Tom Emmer has gained little ground so far in the governor's race recount, and on Saturday his attorneys appeared to abandon a key strategy in dropping the 2,600 "frivolous" challenges. There may yet be a path to victory for the Republican, who reiterated that "news of my demise is a little premature."
For Republican Tom Emmer, behind by nearly 9,000 votes, the path to the governor's office has only gotten steeper since Election Day.
Emmer has gained little ground so far in the still-unfolding statewide recount, and on Saturday his attorneys appeared to abandon a key strategy by dropping nearly all of their "frivolous" ballot challenges -- about 2,600 -- in Hennepin County. Afterward, one of Emmer's attorneys, former state Supreme Court Chief Justice Eric Magnuson, said his client is unlikely to prevail when results of the recount are certified later this month.
Meanwhile, local election officials predict that most of Emmer's challenges will be tossed out when the state Canvassing Board meets this week. Emmer is also lagging behind DFLer Mark Dayton on recount fundraising and has said he is not planning a judicial contest.
There may yet be a path to victory for the embattled Republican, who reiterated Saturday that "news of my demise is a little premature."
But there also is an increasingly louder drumbeat from those asking not if Emmer will concede, but when. Broadcasting mogul Stan Hubbard, who owns KSTP-TV and who has been a staunch Emmer supporter and donor, said: "It doesn't look too good, does it? I would think that Mr. Dayton is going to be governor."
Republicans say concession isn't yet in their vocabulary, but are frank about the challenges ahead. "We're behind. I don't think that's a secret," said state Republican Party Chairman Tony Sutton.
Emmer, who has kept a low profile since Election Day, said Friday that he never thought the hand recount would "dramatically change the course of this election" and acknowledged that "Mark Dayton has more votes ... right now."
"The governor's race is not over," he told members of the GOP's central committee at its winter meeting Saturday. "It's absolutely not over."
But increasingly, even Emmer supporters say they believe Dayton will take over when Gov. Tim Pawlenty leaves office next year.
Big margin, few targets
"I think psychologically, we've all sort of moved into Governor Dayton," said John Gilmore, a member of the GOP central committee who backed Emmer. "I know people on the left, right and in the middle. It's resignation on the right and it's a settled fact in the middle and on the left."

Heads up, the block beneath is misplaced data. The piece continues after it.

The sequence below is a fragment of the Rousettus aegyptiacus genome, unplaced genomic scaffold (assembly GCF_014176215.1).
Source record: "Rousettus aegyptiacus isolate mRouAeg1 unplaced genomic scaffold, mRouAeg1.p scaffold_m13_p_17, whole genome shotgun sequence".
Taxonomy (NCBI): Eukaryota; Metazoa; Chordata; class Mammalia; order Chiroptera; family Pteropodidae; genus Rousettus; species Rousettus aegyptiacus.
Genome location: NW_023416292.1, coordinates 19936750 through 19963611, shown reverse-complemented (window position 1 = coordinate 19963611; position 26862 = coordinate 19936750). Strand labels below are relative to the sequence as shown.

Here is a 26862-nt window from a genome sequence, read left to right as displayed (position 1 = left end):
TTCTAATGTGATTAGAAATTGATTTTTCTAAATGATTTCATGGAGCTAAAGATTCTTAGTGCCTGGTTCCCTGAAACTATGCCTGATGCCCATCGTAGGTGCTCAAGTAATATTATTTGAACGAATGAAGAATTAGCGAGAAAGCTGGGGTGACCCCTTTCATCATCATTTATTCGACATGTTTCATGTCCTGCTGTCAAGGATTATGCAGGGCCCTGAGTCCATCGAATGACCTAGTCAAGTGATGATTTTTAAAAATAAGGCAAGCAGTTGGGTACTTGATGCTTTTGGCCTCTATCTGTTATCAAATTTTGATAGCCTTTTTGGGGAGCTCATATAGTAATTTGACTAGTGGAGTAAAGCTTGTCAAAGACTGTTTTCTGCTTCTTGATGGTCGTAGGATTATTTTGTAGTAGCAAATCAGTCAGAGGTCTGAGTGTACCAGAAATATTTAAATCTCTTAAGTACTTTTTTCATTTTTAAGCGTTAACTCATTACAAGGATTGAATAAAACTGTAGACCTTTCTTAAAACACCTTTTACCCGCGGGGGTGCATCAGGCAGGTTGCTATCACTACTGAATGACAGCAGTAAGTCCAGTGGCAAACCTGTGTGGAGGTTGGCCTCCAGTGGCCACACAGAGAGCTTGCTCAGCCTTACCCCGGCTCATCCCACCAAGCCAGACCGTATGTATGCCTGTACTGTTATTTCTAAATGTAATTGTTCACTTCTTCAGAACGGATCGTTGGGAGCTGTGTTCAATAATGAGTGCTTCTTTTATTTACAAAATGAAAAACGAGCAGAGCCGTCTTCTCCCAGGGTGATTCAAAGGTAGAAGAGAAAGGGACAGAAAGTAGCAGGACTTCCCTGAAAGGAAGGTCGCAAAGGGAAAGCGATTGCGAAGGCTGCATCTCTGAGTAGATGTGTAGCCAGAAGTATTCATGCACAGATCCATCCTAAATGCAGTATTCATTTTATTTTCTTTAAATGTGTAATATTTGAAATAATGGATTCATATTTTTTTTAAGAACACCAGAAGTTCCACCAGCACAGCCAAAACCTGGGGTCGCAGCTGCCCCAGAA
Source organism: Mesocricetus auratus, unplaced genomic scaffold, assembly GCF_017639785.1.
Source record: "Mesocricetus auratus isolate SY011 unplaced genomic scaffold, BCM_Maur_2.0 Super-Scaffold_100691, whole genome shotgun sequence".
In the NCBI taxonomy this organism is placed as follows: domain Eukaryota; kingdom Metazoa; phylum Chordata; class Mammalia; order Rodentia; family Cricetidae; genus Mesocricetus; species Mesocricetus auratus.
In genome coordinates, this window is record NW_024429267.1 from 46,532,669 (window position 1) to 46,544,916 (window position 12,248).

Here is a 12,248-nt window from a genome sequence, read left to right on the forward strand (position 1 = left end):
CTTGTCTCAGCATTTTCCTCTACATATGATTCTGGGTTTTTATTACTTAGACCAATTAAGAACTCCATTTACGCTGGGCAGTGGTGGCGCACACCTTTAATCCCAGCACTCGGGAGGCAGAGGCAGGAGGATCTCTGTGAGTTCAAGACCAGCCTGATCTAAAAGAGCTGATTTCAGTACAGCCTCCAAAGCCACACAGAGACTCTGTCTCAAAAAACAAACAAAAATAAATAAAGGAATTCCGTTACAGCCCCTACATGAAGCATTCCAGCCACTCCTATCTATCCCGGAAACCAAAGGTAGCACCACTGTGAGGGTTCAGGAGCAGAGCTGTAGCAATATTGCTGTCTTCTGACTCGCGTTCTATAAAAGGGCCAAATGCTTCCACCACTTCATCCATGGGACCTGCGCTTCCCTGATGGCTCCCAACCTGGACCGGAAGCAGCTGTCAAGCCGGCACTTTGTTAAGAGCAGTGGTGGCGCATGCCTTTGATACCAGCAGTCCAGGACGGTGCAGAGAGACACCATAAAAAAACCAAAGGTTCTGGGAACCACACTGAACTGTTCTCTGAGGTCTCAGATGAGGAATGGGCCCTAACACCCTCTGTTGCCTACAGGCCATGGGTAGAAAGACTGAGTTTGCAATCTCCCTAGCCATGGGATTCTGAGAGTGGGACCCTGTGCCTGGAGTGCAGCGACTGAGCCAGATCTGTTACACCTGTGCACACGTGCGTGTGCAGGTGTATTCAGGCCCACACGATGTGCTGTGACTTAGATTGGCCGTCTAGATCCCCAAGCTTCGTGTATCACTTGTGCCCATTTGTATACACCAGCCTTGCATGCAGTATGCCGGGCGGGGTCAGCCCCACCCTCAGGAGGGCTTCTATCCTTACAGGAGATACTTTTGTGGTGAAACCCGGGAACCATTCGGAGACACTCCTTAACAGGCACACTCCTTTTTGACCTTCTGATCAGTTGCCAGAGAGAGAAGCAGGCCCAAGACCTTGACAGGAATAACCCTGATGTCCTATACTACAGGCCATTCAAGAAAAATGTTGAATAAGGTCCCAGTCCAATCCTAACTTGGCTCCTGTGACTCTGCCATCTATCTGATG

Hubbard said that despite his belief that Dayton is likely to be the next governor, he contributed thousands of dollars to the Emmer recount effort -- not because he thinks Emmer won but because he wants a full investigation of the vote results.
Election experts say it is nearly impossible for Emmer to surpass Dayton's lead.
"Here you kind of have the anti Bush versus Gore -- big margin, not a lot of targets," said Rick Hasen, a Loyola Law School election law professor, citing the 2000 presidential recount.
Recounts move relatively small numbers. The instances where they flip races tend to come in those where the margin that separates candidates is fairly small, according to a study of historic recounts by FairVote, a Maryland-based organization that focused on voting reform issues.
FairVote found that "statewide recounts resulted in an average margin swing of 296 votes." Dayton leads Emmer by 8,770 votes.
Rob Richie, of FairVote, said the Dayton advantage is "absurdly out of proportion" with what his organization has ever seen turnover during a statewide recount.
Richie said Emmer's chances for victory would almost have to come through some "colossal mistake" in the way the votes were tallied.
Challenges and a contest?
So far, the hand recount of 2.1 million ballots has turned up no such mistake.
Emmer last week acknowledged that Dayton's apparent recount lead looked solid.
On Saturday, asked if the result of the recount would show Emmer trailing Dayton, Magnuson said, "I would be surprised if it didn't."